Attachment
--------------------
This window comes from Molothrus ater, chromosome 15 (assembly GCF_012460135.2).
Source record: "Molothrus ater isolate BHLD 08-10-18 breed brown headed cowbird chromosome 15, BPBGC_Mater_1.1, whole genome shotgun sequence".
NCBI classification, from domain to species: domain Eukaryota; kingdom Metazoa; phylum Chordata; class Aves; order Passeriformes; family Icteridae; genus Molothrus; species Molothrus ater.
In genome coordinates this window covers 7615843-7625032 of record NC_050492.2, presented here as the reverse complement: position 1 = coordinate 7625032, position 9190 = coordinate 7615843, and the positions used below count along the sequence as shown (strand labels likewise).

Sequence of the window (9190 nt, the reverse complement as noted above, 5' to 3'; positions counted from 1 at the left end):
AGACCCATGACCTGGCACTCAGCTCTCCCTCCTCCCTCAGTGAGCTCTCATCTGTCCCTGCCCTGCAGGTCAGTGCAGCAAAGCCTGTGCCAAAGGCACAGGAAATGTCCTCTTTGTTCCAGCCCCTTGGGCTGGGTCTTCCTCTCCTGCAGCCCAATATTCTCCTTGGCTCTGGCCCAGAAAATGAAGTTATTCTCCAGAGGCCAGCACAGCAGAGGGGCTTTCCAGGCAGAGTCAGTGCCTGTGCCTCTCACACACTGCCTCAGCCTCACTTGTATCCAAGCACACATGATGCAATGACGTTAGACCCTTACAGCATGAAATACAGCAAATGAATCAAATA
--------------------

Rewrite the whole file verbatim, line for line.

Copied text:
This window comes from Molothrus ater, chromosome 15 (assembly GCF_012460135.2).
Source record: "Molothrus ater isolate BHLD 08-10-18 breed brown headed cowbird chromosome 15, BPBGC_Mater_1.1, whole genome shotgun sequence".
NCBI classification, from domain to species: domain Eukaryota; kingdom Metazoa; phylum Chordata; class Aves; order Passeriformes; family Icteridae; genus Molothrus; species Molothrus ater.
In genome coordinates this window covers 7615843-7625032 of record NC_050492.2, presented here as the reverse complement: position 1 = coordinate 7625032, position 9190 = coordinate 7615843, and the positions used below count along the sequence as shown (strand labels likewise).

Sequence of the window (9190 nt, the reverse complement as noted above, 5' to 3'; positions counted from 1 at the left end):
AGACCCATGACCTGGCACTCAGCTCTCCCTCCTCCCTCAGTGAGCTCTCATCTGTCCCTGCCCTGCAGGTCAGTGCAGCAAAGCCTGTGCCAAAGGCACAGGAAATGTCCTCTTTGTTCCAGCCCCTTGGGCTGGGTCTTCCTCTCCTGCAGCCCAATATTCTCCTTGGCTCTGGCCCAGAAAATGAAGTTATTCTCCAGAGGCCAGCACAGCAGAGGGGCTTTCCAGGCAGAGTCAGTGCCTGTGCCTCTCACACACTGCCTCAGCCTCACTTGTATCCAAGCACACATGATGCAATGACGTTAGACCCTTACAGCATGAAATACAGCAAATGAATCAAATA